Feb 18, 2021

Should Government Offices Store Paper Documents? or Digital Images?

I received an email message a while ago from a newsletter reader asking about an experience she had with a county records clerk. I answered her in email but decided to also publish my reply here in this newsletter because I suspect her experience is going to become more common with every passing year.

I deleted the name of the city, county, and state because I believe this is a nationwide and even international issue. It could have happened anywhere. Let’s focus on the issues, not on the location:

“Hi, Mr. Eastman

“I wanted to share this with you. I am researching genealogy for a friend of mine. He told me that his parents were married in {city and state deleted} and he wanted proof of that. He did not have any more information than that.

“Today, I contacted the County Clerk of that location to verify that they were married there. The clerk found the record. I asked how much would it would cost to obtaine a certified copy. She said that ‘I will mail the original to you.’ I said, ‘The original?’ She replied, ‘Yes, we do not keep original documents anymore. We scan them into the computer system and mail them to the nearest family member.’

“I just wonder how many genealogy seekers know this about {city deleted} or is it this way throughout {state deleted}? I thought I would let you know about this.”

My reply:

That is still unusual but not unheard of. I have heard that a number of other places do the same thing.

All government offices are cost-constrained. Buying filing cabinets to keep millions of pieces of paper is expensive. However, creating new buildings or expanding present buildings to provide space for all the filing cabinets, along with the required climate controls (heating, air conditioning, and humidity controls), building maintenance, and salaries of people to maintain the place are cost-prohibitive… always costing millions of taxpayer dollars. In addition, storing paper is a poor method as it is sensitive to fires, floods, mold, insect damage, theft, and other problems.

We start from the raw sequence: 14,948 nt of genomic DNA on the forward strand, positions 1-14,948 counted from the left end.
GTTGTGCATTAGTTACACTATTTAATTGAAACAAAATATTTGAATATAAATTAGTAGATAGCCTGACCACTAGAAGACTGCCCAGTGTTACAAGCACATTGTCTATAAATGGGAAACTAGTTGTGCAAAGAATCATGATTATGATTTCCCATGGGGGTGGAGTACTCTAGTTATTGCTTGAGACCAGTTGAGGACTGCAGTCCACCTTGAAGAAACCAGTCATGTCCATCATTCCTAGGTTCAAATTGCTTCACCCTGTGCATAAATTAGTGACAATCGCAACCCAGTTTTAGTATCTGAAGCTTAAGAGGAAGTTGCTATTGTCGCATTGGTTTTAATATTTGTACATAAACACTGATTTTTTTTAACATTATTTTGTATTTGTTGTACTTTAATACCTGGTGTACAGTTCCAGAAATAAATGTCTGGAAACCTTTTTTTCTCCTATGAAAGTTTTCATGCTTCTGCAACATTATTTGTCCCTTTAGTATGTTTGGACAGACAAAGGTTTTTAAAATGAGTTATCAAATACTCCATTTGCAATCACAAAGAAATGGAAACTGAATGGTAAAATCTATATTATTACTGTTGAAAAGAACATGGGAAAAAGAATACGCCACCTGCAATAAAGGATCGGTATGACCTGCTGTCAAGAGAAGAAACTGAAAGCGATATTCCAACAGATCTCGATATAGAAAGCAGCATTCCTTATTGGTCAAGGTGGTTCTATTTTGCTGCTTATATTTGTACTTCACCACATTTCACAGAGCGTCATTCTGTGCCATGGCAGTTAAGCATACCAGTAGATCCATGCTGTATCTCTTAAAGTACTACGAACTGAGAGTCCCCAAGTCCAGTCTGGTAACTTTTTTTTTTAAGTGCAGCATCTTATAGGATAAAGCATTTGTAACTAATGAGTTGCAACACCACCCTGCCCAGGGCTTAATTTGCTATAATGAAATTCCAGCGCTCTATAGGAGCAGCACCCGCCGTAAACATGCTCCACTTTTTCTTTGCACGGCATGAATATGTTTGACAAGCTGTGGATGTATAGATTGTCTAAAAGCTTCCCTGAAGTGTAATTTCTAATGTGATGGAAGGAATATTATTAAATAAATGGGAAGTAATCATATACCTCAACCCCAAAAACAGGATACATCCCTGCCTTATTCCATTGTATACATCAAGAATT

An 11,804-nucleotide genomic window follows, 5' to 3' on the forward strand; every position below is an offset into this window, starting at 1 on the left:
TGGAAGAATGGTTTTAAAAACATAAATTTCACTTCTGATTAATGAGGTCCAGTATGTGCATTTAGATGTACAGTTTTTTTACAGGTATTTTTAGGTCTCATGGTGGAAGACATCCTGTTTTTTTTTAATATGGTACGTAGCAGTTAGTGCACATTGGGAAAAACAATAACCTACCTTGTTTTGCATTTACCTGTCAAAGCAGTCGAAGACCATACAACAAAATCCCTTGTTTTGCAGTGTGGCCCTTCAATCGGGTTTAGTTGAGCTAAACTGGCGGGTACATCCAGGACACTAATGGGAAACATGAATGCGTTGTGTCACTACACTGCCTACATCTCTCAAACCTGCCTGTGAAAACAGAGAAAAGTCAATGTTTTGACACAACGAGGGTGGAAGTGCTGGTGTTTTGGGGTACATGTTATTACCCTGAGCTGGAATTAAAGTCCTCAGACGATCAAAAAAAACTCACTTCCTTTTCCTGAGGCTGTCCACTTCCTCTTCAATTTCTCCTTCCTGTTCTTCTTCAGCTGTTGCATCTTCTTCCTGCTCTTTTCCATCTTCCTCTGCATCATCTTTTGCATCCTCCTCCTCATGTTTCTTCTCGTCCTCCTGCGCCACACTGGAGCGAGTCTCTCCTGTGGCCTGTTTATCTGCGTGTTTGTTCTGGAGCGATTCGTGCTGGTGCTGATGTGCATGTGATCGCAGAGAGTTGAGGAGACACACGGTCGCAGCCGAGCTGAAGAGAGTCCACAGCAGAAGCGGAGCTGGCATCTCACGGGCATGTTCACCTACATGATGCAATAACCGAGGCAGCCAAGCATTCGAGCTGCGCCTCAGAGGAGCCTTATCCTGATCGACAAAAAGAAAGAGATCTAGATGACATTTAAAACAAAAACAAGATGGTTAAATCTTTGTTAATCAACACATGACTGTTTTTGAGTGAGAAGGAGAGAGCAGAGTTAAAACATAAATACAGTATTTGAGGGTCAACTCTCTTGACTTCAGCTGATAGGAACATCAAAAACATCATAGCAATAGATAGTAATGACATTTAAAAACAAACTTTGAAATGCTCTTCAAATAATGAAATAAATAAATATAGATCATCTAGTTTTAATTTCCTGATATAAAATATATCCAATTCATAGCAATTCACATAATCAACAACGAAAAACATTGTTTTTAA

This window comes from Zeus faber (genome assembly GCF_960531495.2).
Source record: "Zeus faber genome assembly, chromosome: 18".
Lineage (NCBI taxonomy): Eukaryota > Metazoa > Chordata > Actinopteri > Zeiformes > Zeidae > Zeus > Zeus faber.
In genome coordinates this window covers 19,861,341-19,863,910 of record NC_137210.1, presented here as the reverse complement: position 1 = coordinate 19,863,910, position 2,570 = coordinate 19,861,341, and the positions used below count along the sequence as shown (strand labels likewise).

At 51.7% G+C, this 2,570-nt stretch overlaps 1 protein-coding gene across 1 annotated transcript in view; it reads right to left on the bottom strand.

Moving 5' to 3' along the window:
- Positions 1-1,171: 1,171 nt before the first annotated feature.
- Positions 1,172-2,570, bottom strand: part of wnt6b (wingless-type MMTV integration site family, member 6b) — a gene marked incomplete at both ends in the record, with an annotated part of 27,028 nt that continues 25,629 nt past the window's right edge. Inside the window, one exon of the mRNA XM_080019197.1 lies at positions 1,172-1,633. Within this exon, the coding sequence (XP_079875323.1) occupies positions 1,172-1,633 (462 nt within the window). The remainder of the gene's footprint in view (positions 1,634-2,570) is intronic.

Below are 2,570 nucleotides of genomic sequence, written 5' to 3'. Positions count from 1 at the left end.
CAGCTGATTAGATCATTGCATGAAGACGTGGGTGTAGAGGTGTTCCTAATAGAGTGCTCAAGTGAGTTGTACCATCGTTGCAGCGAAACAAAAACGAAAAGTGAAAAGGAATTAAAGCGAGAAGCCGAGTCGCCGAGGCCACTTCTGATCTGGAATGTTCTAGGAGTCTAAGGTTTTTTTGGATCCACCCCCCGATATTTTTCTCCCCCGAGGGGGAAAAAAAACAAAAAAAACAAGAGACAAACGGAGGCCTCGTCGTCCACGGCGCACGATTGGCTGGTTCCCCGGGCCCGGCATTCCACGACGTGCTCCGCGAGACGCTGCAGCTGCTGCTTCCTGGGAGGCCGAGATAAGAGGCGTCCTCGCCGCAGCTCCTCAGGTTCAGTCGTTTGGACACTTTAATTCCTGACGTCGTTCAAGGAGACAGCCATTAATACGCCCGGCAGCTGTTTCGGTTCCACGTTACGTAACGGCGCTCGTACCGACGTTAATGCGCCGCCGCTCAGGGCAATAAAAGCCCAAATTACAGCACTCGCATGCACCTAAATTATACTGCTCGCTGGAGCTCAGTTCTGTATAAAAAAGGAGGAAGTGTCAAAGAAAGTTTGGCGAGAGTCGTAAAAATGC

Storing digital copies (with backup copies stored in second or even third locations) is more reliable, safer, easier to handle (such as giving copies to those who ask), and is always much cheaper for the taxpayers.

My guess is that, within 25 or 50 years, no government office will be storing paper, except for a very few exceptions of important historical documents, probably kept in a local museum.

Just think… if that marriage certificate had already been digitized in the past, when you recently talked to the clerk, he or she could have asked, “What is your email address?” and you then would have received your copy within 15 or 20 seconds. Faster, more convenient, and much cheaper for the taxpayers of the county.

– Dick Eastman

What is your opinion? Should government offices keep purchasing filing cabinets, expanding their buildings or making new buildings for their archives, and pay for the “required climate controls (heating, air conditioning, and humidity controls), building maintenance, and salaries of people to maintain the place?”